“We have no problem with club hurling. When club hurling is going well, county hurling is going well, but our players just want a fair crack of the whip before the All-Ireland semi-final.

“A week is all we’re asking for. A week from the 6th to the 13th. Before we played Cork in the Munster semifinal we had one player who played championship two nights before, but we said nothing about it. Now all we are asking for is that you give us a bit of a break. We’re fighting our own corner here and all we want is that week,” added Romer.

The move by the intermediate management comes after their preparations for the Munster final against Limerick were hampered by club and county board insistence that club games go ahead during the week leading up to the fixture that took place on Wednesday July 13.

“We’re the whipping boys of the Clare set-up. We were given no chance,” said Romer ahead of the Munster final.

“If we got a little bit more support from certain people it would mean so much to us. We’re fighting against people in our own county. In racing language it should only be a seven furlong race, but it feels like it’s a Grand National. There are hurdles every step of the way.

“It’s very frustrating, but it’s driving us on. We’re working away on our own. All we were asking that we’d have no matches from Wednesday to Wednesday so that we wouldn’t run the risk of having any more injuries,” he added.

Before the Munster final club games were played up until the Saturday beforehand, much to the chagrin of the management.

The situation was magnified when key player Niall Gilligan injured his hamstring when lining out for Sixmilebridge, but he still took his place on the Clare team four days later that brought a first ever title in the grade to the county.


Chairman is ‘not God’

A WAR of words over the chaos that threatened club championship fixtures over the next month broke out at last Thursday’s county board meeting convened specially to try to deal with what full-time secretary Pat Fitzgerald a “doomsday” situation.

The robust exchanges were between Doonbeg delegate Michael Neenan and county board chairman Michael O’Neill as they clashed over the Masters Fixtures Plan and its failure to make any provision for club championship games to take place in July

“The night we ratified this Masters Fitxtures plan, I suggested that night that when the county teams would be out of the championships, we would play a round of the championship,” said Neenan in leading his charge against the county board.

“You Mr Chairman ruled it out that week. You ruled it out quite strongly from the top table. You said the Masters Fitxtures plan was there and that it wouldn’t be changed. What has changed since?

“Who called this meeting? Did any delegate ring you up to call this meeting? Was it managers from county teams that called it? Was it you from the top table who called the meeting?,” added Mr Neenan.

“I called the meeting as chairman of the Clare County Board,” responded O’Neill, while board secretary Pat Fitzgerald said “there was no point calling you all in when Doomsday is here. It’s now”.

However, Neenan then resumed his stinging criticism of the fixtures blueprint. “There is a Master Fitxtures Plan here Mr Chairman and you shot me down quite strongly when I suggested when all teams would be out of Munster and Qualifiers that we would come back and look at it,” he said.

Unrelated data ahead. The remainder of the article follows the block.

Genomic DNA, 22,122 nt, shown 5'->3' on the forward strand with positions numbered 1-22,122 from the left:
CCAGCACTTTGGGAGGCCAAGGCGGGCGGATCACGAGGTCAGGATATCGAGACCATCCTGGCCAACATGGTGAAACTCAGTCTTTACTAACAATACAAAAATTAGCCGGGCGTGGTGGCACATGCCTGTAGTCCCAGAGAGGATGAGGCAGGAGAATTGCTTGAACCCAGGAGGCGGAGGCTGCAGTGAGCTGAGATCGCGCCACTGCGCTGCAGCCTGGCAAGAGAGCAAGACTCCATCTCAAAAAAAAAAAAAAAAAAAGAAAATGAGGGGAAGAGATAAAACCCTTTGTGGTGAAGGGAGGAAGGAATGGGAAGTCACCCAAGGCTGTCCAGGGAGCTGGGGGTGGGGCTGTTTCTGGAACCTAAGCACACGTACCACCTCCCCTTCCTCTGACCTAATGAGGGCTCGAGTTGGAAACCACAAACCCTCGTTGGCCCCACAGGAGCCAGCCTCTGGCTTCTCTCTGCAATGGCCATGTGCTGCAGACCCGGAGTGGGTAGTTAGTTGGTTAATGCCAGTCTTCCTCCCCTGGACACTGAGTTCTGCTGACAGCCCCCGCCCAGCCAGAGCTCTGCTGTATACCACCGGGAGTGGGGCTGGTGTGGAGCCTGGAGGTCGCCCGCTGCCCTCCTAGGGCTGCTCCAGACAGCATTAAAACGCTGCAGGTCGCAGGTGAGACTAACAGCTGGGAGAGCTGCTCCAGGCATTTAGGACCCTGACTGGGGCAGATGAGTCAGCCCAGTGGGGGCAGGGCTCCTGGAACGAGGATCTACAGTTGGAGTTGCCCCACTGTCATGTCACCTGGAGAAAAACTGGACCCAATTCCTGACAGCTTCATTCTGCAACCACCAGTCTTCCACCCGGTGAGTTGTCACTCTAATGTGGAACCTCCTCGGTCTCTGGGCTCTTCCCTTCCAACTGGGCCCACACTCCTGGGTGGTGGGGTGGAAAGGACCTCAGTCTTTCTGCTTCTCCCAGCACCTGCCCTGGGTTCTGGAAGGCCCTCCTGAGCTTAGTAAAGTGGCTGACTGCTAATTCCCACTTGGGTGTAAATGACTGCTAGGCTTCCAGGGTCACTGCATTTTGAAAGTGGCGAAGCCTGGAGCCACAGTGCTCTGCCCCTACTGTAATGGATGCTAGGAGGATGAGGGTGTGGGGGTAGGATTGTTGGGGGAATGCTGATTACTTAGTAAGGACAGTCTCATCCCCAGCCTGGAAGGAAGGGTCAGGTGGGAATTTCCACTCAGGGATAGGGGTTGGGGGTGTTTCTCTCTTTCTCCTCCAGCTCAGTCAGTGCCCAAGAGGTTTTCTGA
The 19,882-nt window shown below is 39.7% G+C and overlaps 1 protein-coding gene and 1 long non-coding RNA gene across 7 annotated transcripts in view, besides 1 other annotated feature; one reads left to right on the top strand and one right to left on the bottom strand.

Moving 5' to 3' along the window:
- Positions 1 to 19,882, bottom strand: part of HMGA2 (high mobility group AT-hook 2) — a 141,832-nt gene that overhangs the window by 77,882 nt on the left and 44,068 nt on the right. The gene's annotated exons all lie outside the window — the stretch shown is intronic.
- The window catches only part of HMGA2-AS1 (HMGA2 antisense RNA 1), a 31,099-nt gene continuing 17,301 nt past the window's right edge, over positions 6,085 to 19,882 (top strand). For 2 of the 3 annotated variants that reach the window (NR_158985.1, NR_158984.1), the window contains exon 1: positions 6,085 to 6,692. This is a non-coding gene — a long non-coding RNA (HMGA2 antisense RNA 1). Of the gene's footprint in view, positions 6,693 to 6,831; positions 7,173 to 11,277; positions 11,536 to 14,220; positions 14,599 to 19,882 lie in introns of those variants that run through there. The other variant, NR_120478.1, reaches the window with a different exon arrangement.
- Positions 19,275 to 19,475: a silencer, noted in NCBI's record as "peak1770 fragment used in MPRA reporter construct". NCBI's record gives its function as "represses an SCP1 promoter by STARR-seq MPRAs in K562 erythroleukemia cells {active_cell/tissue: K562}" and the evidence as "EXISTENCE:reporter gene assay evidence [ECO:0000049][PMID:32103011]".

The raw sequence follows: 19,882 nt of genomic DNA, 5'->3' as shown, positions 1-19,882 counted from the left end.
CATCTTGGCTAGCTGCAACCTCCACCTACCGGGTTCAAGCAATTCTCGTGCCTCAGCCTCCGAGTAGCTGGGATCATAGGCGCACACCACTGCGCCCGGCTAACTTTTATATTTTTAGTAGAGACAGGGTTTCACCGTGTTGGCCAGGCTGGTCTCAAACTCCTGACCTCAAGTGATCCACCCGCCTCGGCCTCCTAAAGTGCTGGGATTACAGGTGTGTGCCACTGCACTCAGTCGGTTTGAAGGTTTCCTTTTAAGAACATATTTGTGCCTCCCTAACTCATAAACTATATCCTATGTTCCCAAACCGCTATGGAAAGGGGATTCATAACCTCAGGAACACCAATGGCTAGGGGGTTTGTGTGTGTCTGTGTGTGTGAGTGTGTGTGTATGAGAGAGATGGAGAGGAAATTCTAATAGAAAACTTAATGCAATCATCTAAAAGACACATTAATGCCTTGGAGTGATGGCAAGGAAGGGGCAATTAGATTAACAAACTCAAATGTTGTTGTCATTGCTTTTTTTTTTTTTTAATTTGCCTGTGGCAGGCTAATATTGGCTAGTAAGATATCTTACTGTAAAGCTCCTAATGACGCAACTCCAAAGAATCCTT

“We are looking at something blind here tonight. We could have played games that would have helped out managers going forward, if we had played our club championships over the past three weeks.

“I am looking at three weekends in July when games could have been played. How come you couldn’t see this happening. You left three weekends in July when nothing happened.

“You called us in here a big late. You are right on top of the semi-finals of the minor and intermediate now. There were three weekends when we could have been playing hurling and football championship. I pointed that out to you quite clearly,” he said.

“Things happen,” responded the board chairman. “We are where we are. We are in two All-Ireland semifinals and one Munster semi-final.

“I’m not God, I’m only chairman of the Clare County Board. I can’t pre-empt what’s going to happen,” O’Neill added.


Minors need more time

CLARE’S history making minor team should be given a two-week lead in to prepare for key championship games so as to maximise the potential the team has to bring further honours to the county.

That was the message delivered to last Thursday’s Clare County Board meeting that was specially convened to try and bring some resolution to the fixtures crisis that the county now finds itself in due to an overlap and clash of club and inter-county championship matches.

County minor team Joint-manager, Donal Moloney, told delegates that a two-week preparation period was vital to the teams’ chances,

“If we are out on the 14th, “ said Moloney, “it will be a case that 16 of the first 20 would be playing the week before. The majority of our players will be playing senior the week before, because they are very important to their clubs.

“If you go back to last year’s AllIreland semi-final against Dublin, we nearly got caught, because we couldn’t get the preparation right. If you look at it all our best performances over the past three years have come when we have had a two week lead in.

“If we are out on the 14 and the senior championship is on on the 6/7 of August, we won’t have our players for that week. We would not be able to plan properly because the week leading up to the match is essentially a rest week.

“It’s a major drawback to us getting to an All-Ireland final. Players are very ambitious and we are requesting that they get a fair crack of the whip,” added Moloney.

However, PJ Fitzpatrick, who preceded Donal Moloney and Gerry O’Connor in the minor management hotseat rejected the notion of a twoweek run-in, telling delegates that it wasn’t realistic.